Brunch Sampler: Sarwar Kashmeri

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(Host) Once a year, VPR commentators gather for a brunch, during which they present short essays on a common theme. VPR records these essays to sample later on the air. "When Worlds Collide" was this year’s theme, and it reminded commentator Sarwar Kashmeri that *words* also sometimes collide – with interesting results.


(Kashmeri) So I’m Sarwar Kashmeri and my commentary is titled, "We Don’t Sell That Here."

"You want what?" the elderly lady behind the the college bookstore counter asked me angrily. I’d just arrived from India and it struck me that my accent might not be quite up to par yet, so I slowed down my enunciation. "May .. I .. have .. a .. rubber .. Please.." I asked. Now visibly distraught the poor woman exclaimed, "We don’t sell those here."

Well, the old world I’d left behind in Bombay, India, had just collided with the new world of Cahokia, Illinois, home of Parks College – the Aerospace Engineering school of Saint Louis University.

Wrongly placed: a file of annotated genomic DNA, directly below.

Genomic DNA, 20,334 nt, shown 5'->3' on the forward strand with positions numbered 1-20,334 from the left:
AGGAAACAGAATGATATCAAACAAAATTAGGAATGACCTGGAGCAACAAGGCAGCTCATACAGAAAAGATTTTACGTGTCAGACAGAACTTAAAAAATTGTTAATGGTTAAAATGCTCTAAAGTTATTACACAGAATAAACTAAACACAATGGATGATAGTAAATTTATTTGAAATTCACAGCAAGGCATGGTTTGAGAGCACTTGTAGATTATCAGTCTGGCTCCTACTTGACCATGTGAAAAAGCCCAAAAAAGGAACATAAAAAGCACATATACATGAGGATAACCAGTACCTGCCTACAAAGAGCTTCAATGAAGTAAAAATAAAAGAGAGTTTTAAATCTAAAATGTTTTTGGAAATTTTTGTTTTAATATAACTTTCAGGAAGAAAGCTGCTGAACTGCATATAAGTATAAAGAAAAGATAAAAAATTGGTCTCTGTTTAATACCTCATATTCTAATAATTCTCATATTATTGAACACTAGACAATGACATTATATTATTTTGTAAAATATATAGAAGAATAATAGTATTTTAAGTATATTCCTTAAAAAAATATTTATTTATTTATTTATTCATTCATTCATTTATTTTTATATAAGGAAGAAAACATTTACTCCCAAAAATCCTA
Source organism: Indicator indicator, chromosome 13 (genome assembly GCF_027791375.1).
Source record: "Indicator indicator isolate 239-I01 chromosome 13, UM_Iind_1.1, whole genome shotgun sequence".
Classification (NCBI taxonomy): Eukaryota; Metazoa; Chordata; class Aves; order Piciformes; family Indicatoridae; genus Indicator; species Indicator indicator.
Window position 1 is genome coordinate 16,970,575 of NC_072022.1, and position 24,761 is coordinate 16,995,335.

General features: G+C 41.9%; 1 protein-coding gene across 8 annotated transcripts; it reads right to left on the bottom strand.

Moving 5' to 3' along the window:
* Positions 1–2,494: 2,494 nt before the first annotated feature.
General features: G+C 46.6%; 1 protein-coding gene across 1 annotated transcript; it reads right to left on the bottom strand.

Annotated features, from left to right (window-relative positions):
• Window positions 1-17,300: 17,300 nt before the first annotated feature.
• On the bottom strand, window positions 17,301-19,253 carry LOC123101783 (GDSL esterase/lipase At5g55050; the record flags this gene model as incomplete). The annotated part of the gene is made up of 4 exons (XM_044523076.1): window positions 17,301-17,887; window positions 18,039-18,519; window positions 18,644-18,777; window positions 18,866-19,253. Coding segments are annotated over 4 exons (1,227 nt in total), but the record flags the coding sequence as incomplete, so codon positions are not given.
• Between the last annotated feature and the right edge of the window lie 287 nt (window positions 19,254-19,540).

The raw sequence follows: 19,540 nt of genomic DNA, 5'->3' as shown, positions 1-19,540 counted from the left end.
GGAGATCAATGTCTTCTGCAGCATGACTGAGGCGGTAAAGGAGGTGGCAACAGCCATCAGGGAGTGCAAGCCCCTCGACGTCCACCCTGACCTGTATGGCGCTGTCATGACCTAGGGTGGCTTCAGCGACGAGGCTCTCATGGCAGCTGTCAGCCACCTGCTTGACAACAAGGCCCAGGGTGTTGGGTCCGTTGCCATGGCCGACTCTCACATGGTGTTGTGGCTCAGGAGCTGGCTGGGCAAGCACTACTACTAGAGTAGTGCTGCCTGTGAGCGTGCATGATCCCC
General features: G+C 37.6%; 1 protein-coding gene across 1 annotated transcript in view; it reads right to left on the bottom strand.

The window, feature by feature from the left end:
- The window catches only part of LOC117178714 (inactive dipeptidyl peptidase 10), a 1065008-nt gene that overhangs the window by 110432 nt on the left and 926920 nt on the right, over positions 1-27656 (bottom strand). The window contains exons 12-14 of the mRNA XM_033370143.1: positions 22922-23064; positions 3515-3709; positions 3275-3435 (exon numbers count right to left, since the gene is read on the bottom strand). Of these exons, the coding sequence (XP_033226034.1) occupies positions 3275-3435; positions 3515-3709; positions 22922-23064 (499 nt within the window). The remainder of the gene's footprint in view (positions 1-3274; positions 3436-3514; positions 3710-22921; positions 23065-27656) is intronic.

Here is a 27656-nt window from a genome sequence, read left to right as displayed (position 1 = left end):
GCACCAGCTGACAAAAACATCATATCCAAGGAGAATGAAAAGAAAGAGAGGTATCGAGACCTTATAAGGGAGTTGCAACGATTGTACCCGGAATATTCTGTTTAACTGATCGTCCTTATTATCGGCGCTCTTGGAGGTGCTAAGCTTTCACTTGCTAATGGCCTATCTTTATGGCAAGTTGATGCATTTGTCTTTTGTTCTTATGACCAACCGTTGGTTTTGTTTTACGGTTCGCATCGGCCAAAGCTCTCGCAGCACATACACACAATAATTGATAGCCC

"But I need it for my drafting class," I continued patiently, as the line of students waiting to buy supplies behind me exploded with laughter.

Now I was totally confused.

There I was, enrolled as a freshman in engineering school, picking up my textbooks and supplies. One of the courses every engineer takes is drafting. And in those pre-personal computer days buying a drafting kit with compasses, protractors, and other shiny instruments was a rite of passage. I’d just finished picking up my kit. I’d bought pencils. And now I wanted to complete my drafting materials by buying, you’ve guessed it, a rubber. Only I didn’t yet know in the new world rubbers, at least the ones I needed were called … ERASERS!

"You won’t need a rubber in our drafting classes!"

"But I will," I said, holding up my pencils.

Then a light-bulb clicked on in the saleswoman’s face. She smiled broadly and said,"Ah, you mean you want an eraser."

And me with a sheepish smile, "Yes, that’s what I want – an eraser."

So we shook hands. Our worlds had collided. Fortunately instead of sparks we generated laughter.

Thank you.

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